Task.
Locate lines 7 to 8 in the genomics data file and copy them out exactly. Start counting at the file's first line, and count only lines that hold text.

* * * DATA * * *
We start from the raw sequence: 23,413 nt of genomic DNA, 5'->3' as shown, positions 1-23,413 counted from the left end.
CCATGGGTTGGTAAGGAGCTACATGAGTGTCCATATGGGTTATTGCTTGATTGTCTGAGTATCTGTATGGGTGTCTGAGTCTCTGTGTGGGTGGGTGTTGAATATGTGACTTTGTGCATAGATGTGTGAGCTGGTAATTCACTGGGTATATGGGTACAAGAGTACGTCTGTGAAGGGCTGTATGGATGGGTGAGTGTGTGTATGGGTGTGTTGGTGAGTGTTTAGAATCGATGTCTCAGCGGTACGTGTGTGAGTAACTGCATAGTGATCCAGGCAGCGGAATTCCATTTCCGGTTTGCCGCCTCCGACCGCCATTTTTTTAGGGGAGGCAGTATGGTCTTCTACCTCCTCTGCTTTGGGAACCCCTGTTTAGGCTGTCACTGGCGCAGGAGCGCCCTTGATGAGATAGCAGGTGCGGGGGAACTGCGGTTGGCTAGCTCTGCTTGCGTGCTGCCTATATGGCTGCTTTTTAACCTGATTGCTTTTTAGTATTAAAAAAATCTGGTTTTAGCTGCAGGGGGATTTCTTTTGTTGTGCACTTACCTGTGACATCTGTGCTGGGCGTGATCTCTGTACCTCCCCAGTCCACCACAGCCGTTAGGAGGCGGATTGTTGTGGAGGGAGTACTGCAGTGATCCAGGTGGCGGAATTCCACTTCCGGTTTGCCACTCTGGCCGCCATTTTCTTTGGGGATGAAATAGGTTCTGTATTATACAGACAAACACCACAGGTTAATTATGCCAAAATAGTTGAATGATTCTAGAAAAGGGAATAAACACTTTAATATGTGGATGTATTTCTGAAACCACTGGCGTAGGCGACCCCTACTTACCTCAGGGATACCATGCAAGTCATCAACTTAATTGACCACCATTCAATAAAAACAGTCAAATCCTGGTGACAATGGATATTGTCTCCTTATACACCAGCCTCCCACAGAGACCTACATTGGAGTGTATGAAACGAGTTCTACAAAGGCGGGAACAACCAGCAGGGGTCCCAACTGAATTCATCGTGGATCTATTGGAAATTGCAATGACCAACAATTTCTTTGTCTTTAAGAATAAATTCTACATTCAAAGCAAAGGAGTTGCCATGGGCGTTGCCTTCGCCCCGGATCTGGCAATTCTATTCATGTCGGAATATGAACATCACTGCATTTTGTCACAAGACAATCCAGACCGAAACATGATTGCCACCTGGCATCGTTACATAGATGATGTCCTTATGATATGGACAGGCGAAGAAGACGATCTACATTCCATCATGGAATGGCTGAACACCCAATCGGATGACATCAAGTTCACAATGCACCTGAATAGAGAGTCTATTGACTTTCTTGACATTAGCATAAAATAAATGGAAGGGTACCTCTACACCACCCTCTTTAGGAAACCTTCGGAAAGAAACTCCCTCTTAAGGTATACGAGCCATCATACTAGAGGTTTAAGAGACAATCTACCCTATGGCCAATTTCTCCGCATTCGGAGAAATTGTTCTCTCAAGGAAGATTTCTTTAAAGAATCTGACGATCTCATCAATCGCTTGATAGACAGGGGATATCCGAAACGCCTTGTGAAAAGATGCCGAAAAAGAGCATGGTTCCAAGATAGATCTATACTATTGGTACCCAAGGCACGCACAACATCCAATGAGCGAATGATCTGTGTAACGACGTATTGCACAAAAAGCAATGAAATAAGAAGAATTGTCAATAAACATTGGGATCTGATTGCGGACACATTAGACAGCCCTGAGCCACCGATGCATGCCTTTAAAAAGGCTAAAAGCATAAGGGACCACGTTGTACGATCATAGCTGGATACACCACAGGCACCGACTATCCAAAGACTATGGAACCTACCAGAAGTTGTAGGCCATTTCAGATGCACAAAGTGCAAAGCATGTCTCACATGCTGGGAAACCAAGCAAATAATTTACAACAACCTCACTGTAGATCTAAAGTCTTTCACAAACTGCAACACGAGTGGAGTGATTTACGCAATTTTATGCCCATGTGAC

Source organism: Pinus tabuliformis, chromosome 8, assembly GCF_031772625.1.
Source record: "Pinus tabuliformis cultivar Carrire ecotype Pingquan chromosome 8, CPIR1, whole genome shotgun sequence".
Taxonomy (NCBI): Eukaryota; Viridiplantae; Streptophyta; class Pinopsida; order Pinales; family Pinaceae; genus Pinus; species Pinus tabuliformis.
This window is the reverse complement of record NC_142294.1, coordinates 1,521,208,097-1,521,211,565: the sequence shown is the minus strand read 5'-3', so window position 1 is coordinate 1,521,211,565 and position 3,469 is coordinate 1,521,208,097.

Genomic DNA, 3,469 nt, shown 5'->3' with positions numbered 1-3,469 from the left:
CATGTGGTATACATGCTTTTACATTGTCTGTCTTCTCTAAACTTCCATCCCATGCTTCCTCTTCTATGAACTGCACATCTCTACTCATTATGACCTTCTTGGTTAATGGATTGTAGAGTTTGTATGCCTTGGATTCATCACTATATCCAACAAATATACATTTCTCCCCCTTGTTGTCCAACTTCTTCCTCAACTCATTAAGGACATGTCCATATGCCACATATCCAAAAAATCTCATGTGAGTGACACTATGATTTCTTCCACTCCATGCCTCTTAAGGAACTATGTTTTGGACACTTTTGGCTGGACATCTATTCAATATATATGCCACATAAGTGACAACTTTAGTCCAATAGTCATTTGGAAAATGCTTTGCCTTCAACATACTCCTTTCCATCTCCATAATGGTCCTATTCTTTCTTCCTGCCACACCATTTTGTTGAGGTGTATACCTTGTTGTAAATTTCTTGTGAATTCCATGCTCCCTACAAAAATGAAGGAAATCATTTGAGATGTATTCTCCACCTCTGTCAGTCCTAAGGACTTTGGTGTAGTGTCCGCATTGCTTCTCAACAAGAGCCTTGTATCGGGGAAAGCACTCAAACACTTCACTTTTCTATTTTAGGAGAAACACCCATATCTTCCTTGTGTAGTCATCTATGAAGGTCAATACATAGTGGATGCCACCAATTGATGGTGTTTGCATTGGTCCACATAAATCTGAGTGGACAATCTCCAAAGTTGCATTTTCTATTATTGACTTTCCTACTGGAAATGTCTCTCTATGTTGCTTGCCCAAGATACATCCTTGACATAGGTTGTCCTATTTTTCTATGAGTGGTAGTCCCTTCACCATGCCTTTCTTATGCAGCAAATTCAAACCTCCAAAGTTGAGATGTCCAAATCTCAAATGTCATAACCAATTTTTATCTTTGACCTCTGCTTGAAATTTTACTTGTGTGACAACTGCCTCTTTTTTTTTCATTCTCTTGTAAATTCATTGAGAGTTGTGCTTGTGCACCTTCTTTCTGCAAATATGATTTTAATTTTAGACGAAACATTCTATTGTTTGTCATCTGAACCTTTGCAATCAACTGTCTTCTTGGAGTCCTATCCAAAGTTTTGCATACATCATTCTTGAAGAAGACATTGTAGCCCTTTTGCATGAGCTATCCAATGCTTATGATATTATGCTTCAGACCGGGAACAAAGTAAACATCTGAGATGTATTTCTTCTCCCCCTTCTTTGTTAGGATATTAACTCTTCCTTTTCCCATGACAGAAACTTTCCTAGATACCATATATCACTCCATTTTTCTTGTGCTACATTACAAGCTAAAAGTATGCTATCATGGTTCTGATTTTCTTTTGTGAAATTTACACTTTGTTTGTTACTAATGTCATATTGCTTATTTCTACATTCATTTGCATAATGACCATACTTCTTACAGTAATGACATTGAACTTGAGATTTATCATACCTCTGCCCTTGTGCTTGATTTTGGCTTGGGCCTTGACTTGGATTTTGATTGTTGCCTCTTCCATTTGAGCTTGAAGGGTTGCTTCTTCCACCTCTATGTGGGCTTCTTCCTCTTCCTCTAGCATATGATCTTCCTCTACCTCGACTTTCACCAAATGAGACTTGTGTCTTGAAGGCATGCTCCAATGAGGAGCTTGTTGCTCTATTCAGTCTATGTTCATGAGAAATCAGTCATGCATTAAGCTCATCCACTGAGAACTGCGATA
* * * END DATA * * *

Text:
Genomic DNA, 3,469 nt, shown 5'->3' with positions numbered 1-3,469 from the left:
CATGTGGTATACATGCTTTTACATTGTCTGTCTTCTCTAAACTTCCATCCCATGCTTCCTCTTCTATGAACTGCACATCTCTACTCATTATGACCTTCTTGGTTAATGGATTGTAGAGTTTGTATGCCTTGGATTCATCACTATATCCAACAAATATACATTTCTCCCCCTTGTTGTCCAACTTCTTCCTCAACTCATTAAGGACATGTCCATATGCCACATATCCAAAAAATCTCATGTGAGTGACACTATGATTTCTTCCACTCCATGCCTCTTAAGGAACTATGTTTTGGACACTTTTGGCTGGACATCTATTCAATATATATGCCACATAAGTGACAACTTTAGTCCAATAGTCATTTGGAAAATGCTTTGCCTTCAACATACTCCTTTCCATCTCCATAATGGTCCTATTCTTTCTTCCTGCCACACCATTTTGTTGAGGTGTATACCTTGTTGTAAATTTCTTGTGAATTCCATGCTCCCTACAAAAATGAAGGAAATCATTTGAGATGTATTCTCCACCTCTGTCAGTCCTAAGGACTTTGGTGTAGTGTCCGCATTGCTTCTCAACAAGAGCCTTGTATCGGGGAAAGCACTCAAACACTTCACTTTTCTATTTTAGGAGAAACACCCATATCTTCCTTGTGTAGTCATCTATGAAGGTCAATACATAGTGGATGCCACCAATTGATGGTGTTTGCATTGGTCCACATAAATCTGAGTGGACAATCTCCAAAGTTGCATTTTCTATTATTGACTTTCCTACTGGAAATGTCTCTCTATGTTGCTTGCCCAAGATACATCCTTGACATAGGTTGTCCTATTTTTCTATGAGTGGTAGTCCCTTCACCATGCCTTTCTTATGCAGCAAATTCAAACCTCCAAAGTTGAGATGTCCAAATCTCAAATGTCATAACCAATTTTTATCTTTGACCTCTGCTTGAAATTTTACTTGTGTGACAACTGCCTCTTTTTTTTTCATTCTCTTGTAAATTCATTGAGAGTTGTGCTTGTGCACCTTCTTTCTGCAAATATGATTTTAATTTTAGACGAAACATTCTATTGTTTGTCATCTGAACCTTTGCAATCAACTGTCTTCTTGGAGTCCTATCCAAAGTTTTGCATACATCATTCTTGAAGAAGACATTGTAGCCCTTTTGCATGAGCTATCCAATGCTTATGATATTATGCTTCAGACCGGGAACAAAGTAAACATCTGAGATGTATTTCTTCTCCCCCTTCTTTGTTAGGATATTAACTCTTCCTTTTCCCATGACAGAAACTTTCCTAGATACCATATATCACTCCATTTTTCTTGTGCTACATTACAAGCTAAAAGTATGCTATCATGGTTCTGATTTTCTTTTGTGAAATTTACACTTTGTTTGTTACTAATGTCATATTGCTTATTTCTACATTCATTTGCATAATGACCATACTTCTTACAGTAATGACATTGAACTTGAGATTTATCATACCTCTGCCCTTGTGCTTGATTTTGGCTTGGGCCTTGACTTGGATTTTGATTGTTGCCTCTTCCATTTGAGCTTGAAGGGTTGCTTCTTCCACCTCTATGTGGGCTTCTTCCTCTTCCTCTAGCATATGATCTTCCTCTACCTCGACTTTCACCAAATGAGACTTGTGTCTTGAAGGCATGCTCCAATGAGGAGCTTGTTGCTCTATTCAGTCTATGTTCATGAGAAATCAGTCATGCATTAAGCTCATCCACTGAGAACTGCGATA